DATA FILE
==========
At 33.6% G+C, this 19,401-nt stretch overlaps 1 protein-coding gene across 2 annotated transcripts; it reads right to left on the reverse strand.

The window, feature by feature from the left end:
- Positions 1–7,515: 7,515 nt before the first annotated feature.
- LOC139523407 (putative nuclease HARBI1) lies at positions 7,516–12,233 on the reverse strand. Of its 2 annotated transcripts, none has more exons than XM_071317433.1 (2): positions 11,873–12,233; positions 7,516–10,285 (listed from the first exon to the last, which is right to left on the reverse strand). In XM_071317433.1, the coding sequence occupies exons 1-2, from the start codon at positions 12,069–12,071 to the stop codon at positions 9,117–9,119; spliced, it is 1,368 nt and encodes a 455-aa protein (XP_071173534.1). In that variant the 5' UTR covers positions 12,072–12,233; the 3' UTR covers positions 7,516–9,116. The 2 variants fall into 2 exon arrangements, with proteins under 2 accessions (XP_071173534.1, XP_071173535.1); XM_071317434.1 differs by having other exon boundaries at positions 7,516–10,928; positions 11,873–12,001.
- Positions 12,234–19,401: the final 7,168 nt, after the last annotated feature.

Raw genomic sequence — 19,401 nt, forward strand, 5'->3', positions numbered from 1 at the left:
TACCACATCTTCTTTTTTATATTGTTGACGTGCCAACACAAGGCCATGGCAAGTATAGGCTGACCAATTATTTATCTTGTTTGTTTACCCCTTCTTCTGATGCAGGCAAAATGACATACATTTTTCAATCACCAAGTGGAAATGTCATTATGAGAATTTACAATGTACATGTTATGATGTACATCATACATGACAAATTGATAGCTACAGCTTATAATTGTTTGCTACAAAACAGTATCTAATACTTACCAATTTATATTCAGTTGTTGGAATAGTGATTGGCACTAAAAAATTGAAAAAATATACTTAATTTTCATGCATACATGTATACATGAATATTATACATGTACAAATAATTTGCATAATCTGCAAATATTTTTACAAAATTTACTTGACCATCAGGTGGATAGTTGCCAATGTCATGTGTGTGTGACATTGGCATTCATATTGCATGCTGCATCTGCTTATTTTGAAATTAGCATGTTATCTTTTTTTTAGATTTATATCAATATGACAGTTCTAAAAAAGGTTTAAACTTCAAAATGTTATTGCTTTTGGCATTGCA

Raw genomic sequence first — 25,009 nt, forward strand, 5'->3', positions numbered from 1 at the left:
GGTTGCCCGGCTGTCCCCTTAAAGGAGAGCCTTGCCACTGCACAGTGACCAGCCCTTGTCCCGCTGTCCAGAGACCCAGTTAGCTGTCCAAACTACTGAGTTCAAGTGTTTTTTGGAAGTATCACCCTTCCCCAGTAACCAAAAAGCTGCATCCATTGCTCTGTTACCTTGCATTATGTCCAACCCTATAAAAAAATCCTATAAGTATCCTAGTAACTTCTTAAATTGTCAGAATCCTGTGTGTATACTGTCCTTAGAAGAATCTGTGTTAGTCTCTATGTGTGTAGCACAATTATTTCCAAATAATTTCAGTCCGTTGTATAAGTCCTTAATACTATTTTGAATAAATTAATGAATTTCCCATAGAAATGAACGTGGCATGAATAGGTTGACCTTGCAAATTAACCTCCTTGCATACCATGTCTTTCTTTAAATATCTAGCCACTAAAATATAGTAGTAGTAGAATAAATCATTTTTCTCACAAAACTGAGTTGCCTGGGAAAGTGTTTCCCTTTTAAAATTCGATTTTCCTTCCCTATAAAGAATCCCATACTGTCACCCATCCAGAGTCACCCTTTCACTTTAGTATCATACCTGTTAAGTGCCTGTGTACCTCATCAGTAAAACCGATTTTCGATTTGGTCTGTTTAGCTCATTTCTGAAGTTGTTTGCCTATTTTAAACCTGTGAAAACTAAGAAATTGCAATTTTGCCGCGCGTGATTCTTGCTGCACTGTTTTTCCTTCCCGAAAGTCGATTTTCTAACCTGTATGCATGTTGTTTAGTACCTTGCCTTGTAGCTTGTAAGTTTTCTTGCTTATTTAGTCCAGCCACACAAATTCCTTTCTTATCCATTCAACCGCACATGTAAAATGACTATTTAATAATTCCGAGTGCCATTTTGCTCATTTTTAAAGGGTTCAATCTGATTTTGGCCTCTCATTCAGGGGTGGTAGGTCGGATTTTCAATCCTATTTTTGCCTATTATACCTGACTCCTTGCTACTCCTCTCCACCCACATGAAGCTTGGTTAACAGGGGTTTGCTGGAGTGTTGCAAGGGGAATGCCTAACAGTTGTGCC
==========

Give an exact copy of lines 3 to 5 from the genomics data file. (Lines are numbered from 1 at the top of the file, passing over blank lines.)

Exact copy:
- Positions 1–7,515: 7,515 nt before the first annotated feature.
- LOC139523407 (putative nuclease HARBI1) lies at positions 7,516–12,233 on the reverse strand. Of its 2 annotated transcripts, none has more exons than XM_071317433.1 (2): positions 11,873–12,233; positions 7,516–10,285 (listed from the first exon to the last, which is right to left on the reverse strand). In XM_071317433.1, the coding sequence occupies exons 1-2, from the start codon at positions 12,069–12,071 to the stop codon at positions 9,117–9,119; spliced, it is 1,368 nt and encodes a 455-aa protein (XP_071173534.1). In that variant the 5' UTR covers positions 12,072–12,233; the 3' UTR covers positions 7,516–9,116. The 2 variants fall into 2 exon arrangements, with proteins under 2 accessions (XP_071173534.1, XP_071173535.1); XM_071317434.1 differs by having other exon boundaries at positions 7,516–10,928; positions 11,873–12,001.
- Positions 12,234–19,401: the final 7,168 nt, after the last annotated feature.